Autism is a growing problem in the U.S. with no end in sight.
The brain disorder affects one in 68 children, making it more common than childhood cancer, cystic fibrosis and multiple sclerosis combined. It is the most common condition in a group of developmental disorders known as autism spectrum disorders (ASD).
Children with autism can be affected in three areas: verbal and non-verbal communication; social interaction; and repetitive behaviors. They can also have sensory problems or obsessive traits, ranging from mild to severe.
No one really knows what causes autism, and it can go undiagnosed for years in its milder forms. Some theories point to a genetic link affecting the way the brain processes language and communication. As a result, autistic children have problems comprehending what they hear, see and sense, according to Kenneth Fleishman, M.D.
“They’re kind of in their own world,” he said. “You have to engage them frequently. If you don’t, they can be distant or even robotic during conversation.”
Dr. Fleishman is a child psychiatrist and a nationally respected expert on autism. He’s spent the last 20 years working with autistic children at Emory University in Atlanta, Georgia. The Fayetteville native recently moved back to the area to head Cape Fear Valley Health’s new Child Behavioral Services program.
Launched this past summer, the program looks to continue providing behavioral health services to area children who need it. The county previously provided such services at the now-closed Bradford Avenue mental health clinic. But those services were often limited in scope and funding, due to continual state and federal budget cuts for mental healthcare.
Dr. Fleishman said Cape Fear Valley’s goal is to grow its children’s behavioral program over time, because it’s a valuable service to the community. He and his staff of child therapists will treat autistic children, as well as patients with:
• Developmental delays
• Emotional issues
• Mental illness, including schizophrenia, bipolar disorder and depression
• Panic attacks
• Anxiety disorders
• Attention Deficit Hyperactivity Disorder (ADHD) and ADD
• Eating disorders
Children and adolescents can be referred to the program through pediatricians, school officials, behavioral healthcare providers, Emergency Department staff and the patient’s own family. Dr. Fleishman will initially consult with new patients and their family, determine if medication is needed, then decide if ongoing treatment is needed. All the treatments are provided on an outpatient basis.
The Child Behavioral Health Services program recently moved from Cape Fear Valley’s main Owen Drive campus to the fourth floor of 711 Executive Place.
Children in immediate crisis can still be screened and evaluated at the Community Mental Health Center at Cape Fear Valley, which has a walk-in crisis evaluation center. The Roxie Avenue facility screens children of all ages from 8:00 a.m. to 10:00 p.m., seven days a week.
Doug Webster is the Service Line Director for Behavioral Health Services at Cape Fear Valley Health. He says the Child Behavioral Services program moved off the health system’s main Owen Drive campus because of rapid expansion and the need for more space.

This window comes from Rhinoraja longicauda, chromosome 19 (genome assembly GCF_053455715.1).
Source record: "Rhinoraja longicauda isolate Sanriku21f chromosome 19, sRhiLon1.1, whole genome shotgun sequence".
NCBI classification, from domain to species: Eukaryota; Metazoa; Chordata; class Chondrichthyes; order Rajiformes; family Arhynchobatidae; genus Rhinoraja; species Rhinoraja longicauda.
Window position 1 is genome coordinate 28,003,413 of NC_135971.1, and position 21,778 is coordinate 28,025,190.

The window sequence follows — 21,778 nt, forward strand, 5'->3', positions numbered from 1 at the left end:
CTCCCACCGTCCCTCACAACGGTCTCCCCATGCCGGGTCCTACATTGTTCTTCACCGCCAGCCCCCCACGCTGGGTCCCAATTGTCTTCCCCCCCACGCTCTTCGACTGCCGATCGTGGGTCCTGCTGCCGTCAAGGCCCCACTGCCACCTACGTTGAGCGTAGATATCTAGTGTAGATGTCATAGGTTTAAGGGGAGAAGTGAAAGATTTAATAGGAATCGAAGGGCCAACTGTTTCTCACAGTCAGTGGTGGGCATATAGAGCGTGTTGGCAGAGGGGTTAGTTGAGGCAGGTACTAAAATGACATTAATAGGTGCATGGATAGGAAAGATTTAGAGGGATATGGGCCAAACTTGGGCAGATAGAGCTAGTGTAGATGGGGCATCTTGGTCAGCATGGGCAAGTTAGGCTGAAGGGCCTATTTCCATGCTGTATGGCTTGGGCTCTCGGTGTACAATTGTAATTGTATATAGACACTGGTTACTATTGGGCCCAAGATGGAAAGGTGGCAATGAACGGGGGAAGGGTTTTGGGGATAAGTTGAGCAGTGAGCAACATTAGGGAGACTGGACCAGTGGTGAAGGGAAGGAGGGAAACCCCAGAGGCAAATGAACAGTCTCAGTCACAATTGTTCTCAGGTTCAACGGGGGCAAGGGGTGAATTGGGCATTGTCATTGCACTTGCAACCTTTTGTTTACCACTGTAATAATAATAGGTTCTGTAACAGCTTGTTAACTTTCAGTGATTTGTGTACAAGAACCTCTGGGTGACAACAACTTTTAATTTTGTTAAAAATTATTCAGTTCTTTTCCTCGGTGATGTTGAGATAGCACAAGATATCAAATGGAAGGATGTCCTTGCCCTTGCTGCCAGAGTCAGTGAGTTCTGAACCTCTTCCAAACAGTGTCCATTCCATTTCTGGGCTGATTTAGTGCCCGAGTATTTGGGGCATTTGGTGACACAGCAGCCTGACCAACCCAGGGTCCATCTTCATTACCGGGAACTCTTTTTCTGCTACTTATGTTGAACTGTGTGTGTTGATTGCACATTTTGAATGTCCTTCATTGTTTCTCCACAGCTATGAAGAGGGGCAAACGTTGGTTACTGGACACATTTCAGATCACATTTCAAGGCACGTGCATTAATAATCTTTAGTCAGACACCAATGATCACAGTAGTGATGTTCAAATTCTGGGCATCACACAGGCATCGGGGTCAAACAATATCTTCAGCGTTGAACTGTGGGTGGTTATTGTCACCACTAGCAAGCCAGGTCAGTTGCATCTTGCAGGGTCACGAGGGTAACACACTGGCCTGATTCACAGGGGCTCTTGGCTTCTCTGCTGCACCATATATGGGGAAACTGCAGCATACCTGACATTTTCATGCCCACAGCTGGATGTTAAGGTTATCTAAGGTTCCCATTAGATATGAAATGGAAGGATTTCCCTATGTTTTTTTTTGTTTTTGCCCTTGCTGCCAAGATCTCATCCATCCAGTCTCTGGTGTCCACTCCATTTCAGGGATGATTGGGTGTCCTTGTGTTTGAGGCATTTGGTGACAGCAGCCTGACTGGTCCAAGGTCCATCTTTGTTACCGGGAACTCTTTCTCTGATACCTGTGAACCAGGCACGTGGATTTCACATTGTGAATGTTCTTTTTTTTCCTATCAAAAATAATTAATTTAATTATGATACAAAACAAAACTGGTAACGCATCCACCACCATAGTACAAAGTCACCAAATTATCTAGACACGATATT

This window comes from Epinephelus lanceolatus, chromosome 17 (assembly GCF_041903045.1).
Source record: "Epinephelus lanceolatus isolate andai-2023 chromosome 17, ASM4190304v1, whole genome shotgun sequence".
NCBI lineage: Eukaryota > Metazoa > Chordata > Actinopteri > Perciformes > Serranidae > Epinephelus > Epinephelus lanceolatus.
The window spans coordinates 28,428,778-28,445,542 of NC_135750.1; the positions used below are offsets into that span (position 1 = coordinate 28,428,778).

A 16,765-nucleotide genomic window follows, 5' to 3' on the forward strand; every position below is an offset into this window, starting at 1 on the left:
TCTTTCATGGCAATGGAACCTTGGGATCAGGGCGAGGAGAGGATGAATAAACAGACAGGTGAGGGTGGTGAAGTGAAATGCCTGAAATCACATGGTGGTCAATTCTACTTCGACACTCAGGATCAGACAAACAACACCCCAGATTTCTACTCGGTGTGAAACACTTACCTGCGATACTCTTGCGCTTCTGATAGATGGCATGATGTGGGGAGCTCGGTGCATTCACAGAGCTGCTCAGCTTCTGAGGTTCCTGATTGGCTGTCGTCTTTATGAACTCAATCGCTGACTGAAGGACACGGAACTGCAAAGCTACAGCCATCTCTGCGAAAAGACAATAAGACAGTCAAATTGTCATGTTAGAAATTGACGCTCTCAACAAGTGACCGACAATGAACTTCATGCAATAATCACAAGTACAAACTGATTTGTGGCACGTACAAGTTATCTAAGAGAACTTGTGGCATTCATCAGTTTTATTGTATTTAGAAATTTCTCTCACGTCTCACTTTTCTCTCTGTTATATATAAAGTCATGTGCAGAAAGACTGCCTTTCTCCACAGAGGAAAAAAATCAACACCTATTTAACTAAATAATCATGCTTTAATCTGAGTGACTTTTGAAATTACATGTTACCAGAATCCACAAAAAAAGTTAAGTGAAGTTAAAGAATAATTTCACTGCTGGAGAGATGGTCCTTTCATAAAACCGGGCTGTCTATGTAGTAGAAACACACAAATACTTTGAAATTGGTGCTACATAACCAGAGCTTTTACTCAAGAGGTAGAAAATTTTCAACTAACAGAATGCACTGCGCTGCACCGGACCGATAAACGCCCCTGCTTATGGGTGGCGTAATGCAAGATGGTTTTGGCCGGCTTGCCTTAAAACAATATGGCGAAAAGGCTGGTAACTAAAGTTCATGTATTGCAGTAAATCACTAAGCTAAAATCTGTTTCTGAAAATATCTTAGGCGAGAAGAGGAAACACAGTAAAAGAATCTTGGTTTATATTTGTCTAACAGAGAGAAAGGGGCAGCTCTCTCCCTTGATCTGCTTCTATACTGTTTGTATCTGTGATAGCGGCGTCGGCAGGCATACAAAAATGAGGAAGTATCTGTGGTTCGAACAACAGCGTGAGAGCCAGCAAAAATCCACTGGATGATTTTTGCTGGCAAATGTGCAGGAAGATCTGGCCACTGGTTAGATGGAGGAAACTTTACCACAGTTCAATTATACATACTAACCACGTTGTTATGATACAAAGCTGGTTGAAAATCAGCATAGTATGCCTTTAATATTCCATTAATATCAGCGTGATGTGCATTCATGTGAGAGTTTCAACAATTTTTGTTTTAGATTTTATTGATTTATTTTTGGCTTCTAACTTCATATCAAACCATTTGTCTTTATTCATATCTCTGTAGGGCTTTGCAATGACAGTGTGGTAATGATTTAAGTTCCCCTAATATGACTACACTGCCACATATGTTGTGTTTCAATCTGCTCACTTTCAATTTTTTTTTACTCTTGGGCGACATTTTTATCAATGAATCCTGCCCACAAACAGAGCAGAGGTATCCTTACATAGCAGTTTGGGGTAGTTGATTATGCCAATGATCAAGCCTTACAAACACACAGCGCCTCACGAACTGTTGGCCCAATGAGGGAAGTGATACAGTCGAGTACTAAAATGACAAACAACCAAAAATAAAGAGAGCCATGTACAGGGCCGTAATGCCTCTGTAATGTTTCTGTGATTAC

“Treating children can involve many family members,” Webster said. “That requires bigger offices, so you can have family consultations. The better the treatment we provide, the better it is for our community in the long term.”
The Child Behavioral Services program recently added a second child psychiatrist toward that goal. The physician, Parkavi Chellappa, M.D., completed her fellowship in child and adolescent psychiatry at Cedars Sinai Medical Center in Los Angeles, California. She is board certified in psychiatry.
In years past, children needing crisis intervention often ended up in Cape Fear Valley’s Children’s Emergency Department. Now parents can have their children seen at the Community Mental Health Center at Cape Fear Valley, which is faster and more cost-effective.
Dr. Fleishman’s arrival to the area is good news for families with autistic children. Statistics show autism is more prevalent in North Carolina, affecting one in every 58 children. Statewide, there are more than 60,000 people living with some form of ASD, according to the Autism Society of North Carolina.
Since ASD covers a wide “spectrum,” it takes a trained eye to properly make a diagnosis. ASD signs and symptoms can include repeated behaviors or an inability to understand changes in daily routines. Those with ASD also have different ways of learning, paying attention or reacting to things.
Children with classic autism often appear aloof or uninterested in others. Children with milder forms of ASD, such as Asperger’s Syndrome, want to fit in and socially interact with others, but don’t know how. They can have good language and cognitive skills, but may avoid eye contact or not understand the use of hand gestures during conversation.
ASD patients often have a hard time in school. These children are not only easily distracted, but can also have problems controlling frustration or anger. As a result, they lash out or strike others and can be subsequently labeled violent or troublemakers. But the actions are often a defense mechanism when children don’t feel safe.
Dr. Fleishman said a family history of mental illness, childhood depression or abuse may be underlying factors. He wants his program to begin working with area school counselors, for this reason.
“People who work in child behavioral healthcare can help in the school system,” he said, “and ensure kids get the attention they need. Our ultimate goal is to meet those needs.”